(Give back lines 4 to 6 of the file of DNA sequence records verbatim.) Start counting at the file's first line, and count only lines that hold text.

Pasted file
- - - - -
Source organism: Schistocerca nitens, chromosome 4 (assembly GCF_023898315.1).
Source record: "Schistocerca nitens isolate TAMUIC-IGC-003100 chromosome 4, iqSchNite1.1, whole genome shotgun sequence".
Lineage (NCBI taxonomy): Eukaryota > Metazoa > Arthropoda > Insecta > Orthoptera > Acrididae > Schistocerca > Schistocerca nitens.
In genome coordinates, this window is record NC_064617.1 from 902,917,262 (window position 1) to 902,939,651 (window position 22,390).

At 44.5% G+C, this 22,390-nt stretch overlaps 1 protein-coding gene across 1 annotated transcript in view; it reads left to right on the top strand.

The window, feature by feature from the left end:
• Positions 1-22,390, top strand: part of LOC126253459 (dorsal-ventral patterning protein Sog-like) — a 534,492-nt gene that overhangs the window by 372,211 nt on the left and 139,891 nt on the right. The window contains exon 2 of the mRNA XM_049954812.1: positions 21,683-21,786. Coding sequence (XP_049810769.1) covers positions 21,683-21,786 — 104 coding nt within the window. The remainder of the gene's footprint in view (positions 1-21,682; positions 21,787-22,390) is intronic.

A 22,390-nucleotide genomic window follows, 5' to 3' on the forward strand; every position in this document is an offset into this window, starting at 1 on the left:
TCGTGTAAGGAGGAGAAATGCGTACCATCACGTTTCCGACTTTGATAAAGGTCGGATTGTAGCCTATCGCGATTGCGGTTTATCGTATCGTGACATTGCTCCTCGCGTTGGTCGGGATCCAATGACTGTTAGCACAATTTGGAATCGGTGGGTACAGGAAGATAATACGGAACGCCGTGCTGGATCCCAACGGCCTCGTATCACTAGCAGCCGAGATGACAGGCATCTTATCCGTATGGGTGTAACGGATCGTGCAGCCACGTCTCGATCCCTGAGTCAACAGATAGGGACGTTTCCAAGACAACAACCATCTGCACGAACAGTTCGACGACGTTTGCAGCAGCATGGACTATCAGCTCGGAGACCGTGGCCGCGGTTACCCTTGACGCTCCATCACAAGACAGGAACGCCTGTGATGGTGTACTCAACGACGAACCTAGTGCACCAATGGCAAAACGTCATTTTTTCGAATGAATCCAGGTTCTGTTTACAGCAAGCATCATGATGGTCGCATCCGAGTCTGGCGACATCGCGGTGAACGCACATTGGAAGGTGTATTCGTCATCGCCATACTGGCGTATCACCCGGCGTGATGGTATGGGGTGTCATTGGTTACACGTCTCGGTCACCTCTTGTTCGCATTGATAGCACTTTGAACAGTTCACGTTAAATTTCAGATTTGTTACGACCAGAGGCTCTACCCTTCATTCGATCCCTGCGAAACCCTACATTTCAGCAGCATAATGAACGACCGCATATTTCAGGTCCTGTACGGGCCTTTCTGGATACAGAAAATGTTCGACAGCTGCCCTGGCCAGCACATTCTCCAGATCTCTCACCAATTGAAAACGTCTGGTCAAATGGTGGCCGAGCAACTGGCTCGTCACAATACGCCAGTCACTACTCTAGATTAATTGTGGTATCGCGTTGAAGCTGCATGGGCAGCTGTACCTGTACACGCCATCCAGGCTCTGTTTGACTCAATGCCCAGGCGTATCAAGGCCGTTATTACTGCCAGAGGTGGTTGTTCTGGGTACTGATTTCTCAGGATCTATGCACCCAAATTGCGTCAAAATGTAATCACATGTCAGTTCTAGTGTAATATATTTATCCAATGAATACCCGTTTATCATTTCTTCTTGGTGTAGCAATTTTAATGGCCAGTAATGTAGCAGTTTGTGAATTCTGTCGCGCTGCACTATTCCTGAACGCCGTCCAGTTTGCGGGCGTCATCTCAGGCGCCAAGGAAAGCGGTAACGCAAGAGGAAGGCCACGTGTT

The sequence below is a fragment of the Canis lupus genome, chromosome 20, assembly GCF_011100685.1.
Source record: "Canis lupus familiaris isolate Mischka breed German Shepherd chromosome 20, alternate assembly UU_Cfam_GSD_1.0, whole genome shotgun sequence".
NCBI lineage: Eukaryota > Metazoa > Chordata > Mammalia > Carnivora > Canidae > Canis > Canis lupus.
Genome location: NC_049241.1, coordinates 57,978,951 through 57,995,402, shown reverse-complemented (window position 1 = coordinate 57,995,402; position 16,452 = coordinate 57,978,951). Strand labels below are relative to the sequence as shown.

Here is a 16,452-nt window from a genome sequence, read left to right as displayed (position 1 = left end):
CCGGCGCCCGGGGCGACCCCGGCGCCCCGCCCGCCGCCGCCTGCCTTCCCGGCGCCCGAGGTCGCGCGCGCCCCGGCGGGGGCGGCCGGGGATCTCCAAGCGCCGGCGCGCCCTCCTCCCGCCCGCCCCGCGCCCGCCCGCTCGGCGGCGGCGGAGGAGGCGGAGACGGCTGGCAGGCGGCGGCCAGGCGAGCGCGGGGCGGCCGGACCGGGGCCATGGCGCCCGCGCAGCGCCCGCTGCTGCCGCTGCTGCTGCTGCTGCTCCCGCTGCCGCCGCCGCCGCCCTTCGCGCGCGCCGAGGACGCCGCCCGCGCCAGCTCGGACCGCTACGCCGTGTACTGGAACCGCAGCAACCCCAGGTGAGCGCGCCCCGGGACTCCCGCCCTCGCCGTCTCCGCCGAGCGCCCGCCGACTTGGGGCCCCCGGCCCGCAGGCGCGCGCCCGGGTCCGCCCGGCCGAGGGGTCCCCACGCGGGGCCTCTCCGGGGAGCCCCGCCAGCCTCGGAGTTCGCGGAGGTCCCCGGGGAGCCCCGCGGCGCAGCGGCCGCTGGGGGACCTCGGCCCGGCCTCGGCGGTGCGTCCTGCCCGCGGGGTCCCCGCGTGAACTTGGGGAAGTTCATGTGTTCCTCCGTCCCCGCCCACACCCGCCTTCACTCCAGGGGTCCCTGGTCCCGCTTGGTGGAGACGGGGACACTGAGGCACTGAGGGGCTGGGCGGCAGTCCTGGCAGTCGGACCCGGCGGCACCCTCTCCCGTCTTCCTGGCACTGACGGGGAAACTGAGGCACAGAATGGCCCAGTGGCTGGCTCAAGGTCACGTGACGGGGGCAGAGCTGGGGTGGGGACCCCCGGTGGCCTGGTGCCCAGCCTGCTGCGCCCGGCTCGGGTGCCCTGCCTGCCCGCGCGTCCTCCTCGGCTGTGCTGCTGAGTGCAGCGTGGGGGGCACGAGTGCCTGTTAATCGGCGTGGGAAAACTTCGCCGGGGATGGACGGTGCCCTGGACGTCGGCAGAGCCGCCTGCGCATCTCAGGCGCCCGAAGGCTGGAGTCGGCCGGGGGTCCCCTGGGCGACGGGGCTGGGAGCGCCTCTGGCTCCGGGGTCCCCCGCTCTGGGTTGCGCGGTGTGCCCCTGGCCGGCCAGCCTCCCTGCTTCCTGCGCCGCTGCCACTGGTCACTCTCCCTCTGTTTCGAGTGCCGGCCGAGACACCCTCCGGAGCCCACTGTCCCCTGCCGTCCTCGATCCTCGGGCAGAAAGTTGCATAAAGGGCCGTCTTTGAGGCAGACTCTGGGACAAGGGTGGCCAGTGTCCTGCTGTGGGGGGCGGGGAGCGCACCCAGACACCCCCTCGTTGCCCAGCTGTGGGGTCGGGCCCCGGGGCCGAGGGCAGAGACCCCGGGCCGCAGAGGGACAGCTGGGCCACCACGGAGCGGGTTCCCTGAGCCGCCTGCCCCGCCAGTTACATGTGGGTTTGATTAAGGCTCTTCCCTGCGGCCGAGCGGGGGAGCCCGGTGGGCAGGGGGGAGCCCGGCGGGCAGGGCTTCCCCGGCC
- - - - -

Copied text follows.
In genome coordinates, this window is record NC_064617.1 from 902,917,262 (window position 1) to 902,939,651 (window position 22,390).

At 44.5% G+C, this 22,390-nt stretch overlaps 1 protein-coding gene across 1 annotated transcript in view; it reads left to right on the top strand.

The window, feature by feature from the left end: